The Golden State Warriors' seeming unwillingness to lose has been a boon to the NBA's TV partners, and as the defending NBA champs' historic run continues into December, ratings points and ad dollars are piling high.
Last week's Warriors-Lakers blowout on TNT delivered 2.72 million viewers and a 1.8 household rating, making it the fifth most-watched NBA game of the 2015-16 season. Since beginning their title defense in late October, the Warriors have played in six of the top seven nationally televised NBA games; only TNT's season-opening Cavs-Bulls showdown on Oct. 27 has put up bigger numbers (3.5 million viewers, 2.1 household rating).
With a little under a quarter of their regular-season games in the bag, Steph Curry and Co. are now a mind-boggling 20-0, a perfect mark that tops that of any franchise in any sport. There's a joyfulness to this team that is almost infectious, and the Warriors' unrivaled success appears to be having a salubrious effect on the NBA as a whole.
According to iSpot.tv estimates, NBA games on ESPN and TNT have generated $128.4 million in ad sales revenue since the season began. And while some of TNT's upcoming prime-time telecasts will be shut down in observance of the holidays (Christmas Eve and New Year's Eve fall on successive Thursdays), through the first five weeks of the season the Turner net is out-earning ESPN in basketball.
The "NBA on TNT" games thus far have raked in some $77.4 million in ad sales, per iSpot.tv, which notes that the usual suspects (auto, quick-serve restaurants, telco, movies, insurance, video games, financial services) are responsible for the vast majority of those in-game buys. Geico ($3.13 million) is currently the top spender in TNT's NBA coverage, followed by Kia ($2.91 million), Activision's "Call of Duty: Black Ops III" ($2.77 million), Samsung ($2.73 million) and Columbia Pictures. The studio has invested some $2.53 million to promote its James Bond film "Spectre" and the Seth Rogan holiday flick "The Night Before" on TNT's pro hoops showcase.
Hard liquor is maintaining a high profile on TNT, as the top five booze spenders Bacardi, Belvedere, Jose Cuervo, Jim Beam and 1800 Tequila have combined for $4.19 million of in-game spend. Meanwhile, the embattled Daily Fantasy Sports category's mania for all things NFL has not translated to a big payday for the NBA's media partners. Season-to-date, DraftKings hasn't spent a dime on TNT's NBA package, while FanDuel has dipped a toe in with a 15-spot buy valued by iSpot.tv at $593,046.
ESPN has a much cozier relationship with DraftKings, which is apparent upon examination of the daily fantasy sports brand's NBA spend. Through the first five weeks of the season, DraftKings has plunked down $585,430 for 15 in-game spots on ESPN, while FanDuel ads have aired just three times, to the tune of $118,535.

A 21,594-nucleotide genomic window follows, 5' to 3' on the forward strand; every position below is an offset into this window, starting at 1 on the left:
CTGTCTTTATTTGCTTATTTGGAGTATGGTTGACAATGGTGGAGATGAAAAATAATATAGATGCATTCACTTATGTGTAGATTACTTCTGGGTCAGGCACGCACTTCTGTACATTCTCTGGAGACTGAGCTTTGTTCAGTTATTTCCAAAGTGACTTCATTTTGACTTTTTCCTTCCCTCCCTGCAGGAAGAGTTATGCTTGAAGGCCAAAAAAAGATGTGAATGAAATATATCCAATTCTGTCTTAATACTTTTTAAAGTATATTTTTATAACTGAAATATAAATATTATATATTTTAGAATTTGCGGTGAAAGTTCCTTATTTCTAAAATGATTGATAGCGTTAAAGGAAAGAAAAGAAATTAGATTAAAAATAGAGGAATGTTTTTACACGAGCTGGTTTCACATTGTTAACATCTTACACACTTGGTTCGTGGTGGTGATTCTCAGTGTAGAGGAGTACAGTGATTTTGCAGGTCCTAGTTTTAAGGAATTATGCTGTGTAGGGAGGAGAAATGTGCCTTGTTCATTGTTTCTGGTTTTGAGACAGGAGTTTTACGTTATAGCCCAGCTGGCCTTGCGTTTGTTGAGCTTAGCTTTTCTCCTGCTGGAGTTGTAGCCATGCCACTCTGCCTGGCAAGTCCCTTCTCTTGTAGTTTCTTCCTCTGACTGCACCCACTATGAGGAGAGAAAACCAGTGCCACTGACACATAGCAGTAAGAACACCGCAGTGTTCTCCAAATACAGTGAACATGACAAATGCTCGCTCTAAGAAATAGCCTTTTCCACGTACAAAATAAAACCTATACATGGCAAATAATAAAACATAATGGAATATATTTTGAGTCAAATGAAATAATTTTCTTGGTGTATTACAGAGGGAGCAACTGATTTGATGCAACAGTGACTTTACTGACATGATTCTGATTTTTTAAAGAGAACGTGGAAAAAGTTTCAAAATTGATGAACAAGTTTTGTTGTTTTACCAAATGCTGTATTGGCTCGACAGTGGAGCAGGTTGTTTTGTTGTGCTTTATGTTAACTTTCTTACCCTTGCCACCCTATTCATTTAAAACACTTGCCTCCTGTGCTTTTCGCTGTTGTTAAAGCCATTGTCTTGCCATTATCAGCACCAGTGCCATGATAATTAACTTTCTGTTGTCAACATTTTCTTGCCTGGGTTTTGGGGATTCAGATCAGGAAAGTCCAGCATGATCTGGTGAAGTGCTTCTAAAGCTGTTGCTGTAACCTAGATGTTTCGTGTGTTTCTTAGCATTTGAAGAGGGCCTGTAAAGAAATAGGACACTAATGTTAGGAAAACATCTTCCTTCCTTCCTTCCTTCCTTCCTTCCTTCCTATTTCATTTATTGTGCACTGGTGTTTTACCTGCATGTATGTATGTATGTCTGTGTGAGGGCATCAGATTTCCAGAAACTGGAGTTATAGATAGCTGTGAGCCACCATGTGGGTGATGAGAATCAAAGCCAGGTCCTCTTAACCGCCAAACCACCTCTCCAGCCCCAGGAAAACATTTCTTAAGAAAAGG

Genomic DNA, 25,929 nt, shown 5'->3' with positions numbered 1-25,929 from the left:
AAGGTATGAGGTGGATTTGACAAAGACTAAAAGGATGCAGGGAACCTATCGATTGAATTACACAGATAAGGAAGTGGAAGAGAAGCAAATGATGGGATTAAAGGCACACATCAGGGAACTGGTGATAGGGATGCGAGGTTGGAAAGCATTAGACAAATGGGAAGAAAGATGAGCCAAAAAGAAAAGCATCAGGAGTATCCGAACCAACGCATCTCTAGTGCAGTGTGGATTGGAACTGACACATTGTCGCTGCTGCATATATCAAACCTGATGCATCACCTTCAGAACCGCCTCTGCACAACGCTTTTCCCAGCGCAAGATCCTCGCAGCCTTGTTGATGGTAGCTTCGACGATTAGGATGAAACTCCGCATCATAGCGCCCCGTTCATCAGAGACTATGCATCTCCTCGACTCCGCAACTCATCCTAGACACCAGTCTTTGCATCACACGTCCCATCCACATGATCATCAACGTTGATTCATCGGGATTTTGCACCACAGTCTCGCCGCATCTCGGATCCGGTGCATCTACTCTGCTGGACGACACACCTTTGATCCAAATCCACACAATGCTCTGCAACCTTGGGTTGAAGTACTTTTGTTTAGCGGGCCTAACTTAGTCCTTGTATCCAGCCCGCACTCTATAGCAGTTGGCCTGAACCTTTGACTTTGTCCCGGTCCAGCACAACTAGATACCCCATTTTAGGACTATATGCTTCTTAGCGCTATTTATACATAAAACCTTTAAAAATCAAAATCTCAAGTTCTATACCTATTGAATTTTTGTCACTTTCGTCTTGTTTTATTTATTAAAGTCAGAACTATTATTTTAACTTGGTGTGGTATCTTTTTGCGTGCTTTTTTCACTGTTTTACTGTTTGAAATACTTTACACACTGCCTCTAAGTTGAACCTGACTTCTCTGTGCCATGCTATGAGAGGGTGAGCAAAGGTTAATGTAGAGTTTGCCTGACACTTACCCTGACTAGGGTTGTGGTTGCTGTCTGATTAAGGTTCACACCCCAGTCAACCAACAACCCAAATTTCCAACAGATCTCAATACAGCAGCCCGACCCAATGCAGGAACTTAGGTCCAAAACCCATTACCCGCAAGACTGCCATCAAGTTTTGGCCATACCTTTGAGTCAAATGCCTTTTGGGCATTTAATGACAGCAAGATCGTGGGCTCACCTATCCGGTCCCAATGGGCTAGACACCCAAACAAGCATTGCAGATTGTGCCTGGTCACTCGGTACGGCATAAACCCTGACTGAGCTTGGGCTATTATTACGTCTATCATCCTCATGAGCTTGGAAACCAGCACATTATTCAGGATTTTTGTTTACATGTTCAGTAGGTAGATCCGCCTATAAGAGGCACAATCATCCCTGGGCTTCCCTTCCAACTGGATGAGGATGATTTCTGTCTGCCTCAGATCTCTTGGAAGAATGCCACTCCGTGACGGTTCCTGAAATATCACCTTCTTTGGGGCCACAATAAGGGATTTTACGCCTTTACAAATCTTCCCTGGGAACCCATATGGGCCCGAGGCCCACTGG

ESPN's NBA games have taken in around $49.3 million in ad sales; top spenders include Columbia Pictures, Toyota, Activision and Samsung. Bristol's NBA categories are more or less congruent with TNT's base.
On the booze front, ESPN's NBA coverage appears to attract a more upscale tippler, as its top five spirits backers include Patron, Johnnie Walker, Grey Goose and Hennessy. Along with Smirnoff, those brands account for $2.96 million in ESPN's overall NBA haul.
While the early results add up to a nice chunk of change, it's worth mentioning that the real money starts rolling in during the postseason. From April 18-May 27, NBA playoff games generated $389.3 million in ad sales revenue, per iSpot.tv data, or more than three times what ESPN and TNT have pulled in over the course of the first five weeks of the current season.
The six-game 2015 NBA Finals on ABC contributed another $223.9 million to the postseason mix; all told, the two-month stretch of playoff and championship games helped scare up well over a half a billion dollars ($613.2 million) in sales. The Warriors' triumph over LeBron James and the Cleveland Cavaliers averaged 20 million viewers and an 11.6 household rating, which marked a 25% improvement from the 9.3 rating delivered by the five-game Spurs-Heat Finals in 2014.
If the laws of probability demand that the Warriors must eventually drop a game or two, there are plenty of emerging narratives to keep viewers turning out in droves. The hard-charging Cavs are on a mission to bring Cleveland its first title in 51 years, Paul George is putting together a comeback for the ages in Indiana, the Celtics are threatening to return to prominence in the Atlantic Division, and Kobe Bryant's swan song promises to be a season-long exhibition of abysmal play and sloppy hagiography. (As much as it stings to see a great athlete in decline, for Kobe haters -- and they are legion -- the downfall of the man who refers to himself as "Vino" is at once riveting and hilarious. With apologies to Dan Holm, watching Kobe throw up bricks night after night is truly Must-See TV.)